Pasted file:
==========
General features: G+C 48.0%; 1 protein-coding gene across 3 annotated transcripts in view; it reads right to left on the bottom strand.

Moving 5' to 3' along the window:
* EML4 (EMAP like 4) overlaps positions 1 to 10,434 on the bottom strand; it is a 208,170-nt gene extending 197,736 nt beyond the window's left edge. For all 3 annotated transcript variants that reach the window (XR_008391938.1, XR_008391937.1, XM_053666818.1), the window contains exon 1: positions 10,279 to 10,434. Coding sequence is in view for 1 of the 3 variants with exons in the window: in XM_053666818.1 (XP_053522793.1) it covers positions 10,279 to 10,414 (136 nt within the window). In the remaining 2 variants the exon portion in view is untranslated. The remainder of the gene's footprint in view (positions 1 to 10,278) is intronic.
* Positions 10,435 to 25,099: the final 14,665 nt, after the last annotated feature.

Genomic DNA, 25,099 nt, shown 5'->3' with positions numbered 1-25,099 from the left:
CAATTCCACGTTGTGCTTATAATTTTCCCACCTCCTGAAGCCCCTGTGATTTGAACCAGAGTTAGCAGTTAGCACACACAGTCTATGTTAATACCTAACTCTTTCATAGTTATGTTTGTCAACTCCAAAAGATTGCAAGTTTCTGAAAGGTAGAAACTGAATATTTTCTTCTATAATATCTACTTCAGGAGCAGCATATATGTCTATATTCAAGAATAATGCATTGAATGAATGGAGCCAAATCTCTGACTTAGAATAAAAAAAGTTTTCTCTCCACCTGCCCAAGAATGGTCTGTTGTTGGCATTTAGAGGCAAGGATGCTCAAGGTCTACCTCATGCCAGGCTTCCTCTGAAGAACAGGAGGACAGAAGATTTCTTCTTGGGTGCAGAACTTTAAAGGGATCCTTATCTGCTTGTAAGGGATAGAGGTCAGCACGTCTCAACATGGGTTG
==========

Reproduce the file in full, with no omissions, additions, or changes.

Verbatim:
General features: G+C 48.0%; 1 protein-coding gene across 3 annotated transcripts in view; it reads right to left on the bottom strand.

Moving 5' to 3' along the window:
* EML4 (EMAP like 4) overlaps positions 1 to 10,434 on the bottom strand; it is a 208,170-nt gene extending 197,736 nt beyond the window's left edge. For all 3 annotated transcript variants that reach the window (XR_008391938.1, XR_008391937.1, XM_053666818.1), the window contains exon 1: positions 10,279 to 10,434. Coding sequence is in view for 1 of the 3 variants with exons in the window: in XM_053666818.1 (XP_053522793.1) it covers positions 10,279 to 10,414 (136 nt within the window). In the remaining 2 variants the exon portion in view is untranslated. The remainder of the gene's footprint in view (positions 1 to 10,278) is intronic.
* Positions 10,435 to 25,099: the final 14,665 nt, after the last annotated feature.

Genomic DNA, 25,099 nt, shown 5'->3' with positions numbered 1-25,099 from the left:
CAATTCCACGTTGTGCTTATAATTTTCCCACCTCCTGAAGCCCCTGTGATTTGAACCAGAGTTAGCAGTTAGCACACACAGTCTATGTTAATACCTAACTCTTTCATAGTTATGTTTGTCAACTCCAAAAGATTGCAAGTTTCTGAAAGGTAGAAACTGAATATTTTCTTCTATAATATCTACTTCAGGAGCAGCATATATGTCTATATTCAAGAATAATGCATTGAATGAATGGAGCCAAATCTCTGACTTAGAATAAAAAAAGTTTTCTCTCCACCTGCCCAAGAATGGTCTGTTGTTGGCATTTAGAGGCAAGGATGCTCAAGGTCTACCTCATGCCAGGCTTCCTCTGAAGAACAGGAGGACAGAAGATTTCTTCTTGGGTGCAGAACTTTAAAGGGATCCTTATCTGCTTGTAAGGGATAGAGGTCAGCACGTCTCAACATGGGTTG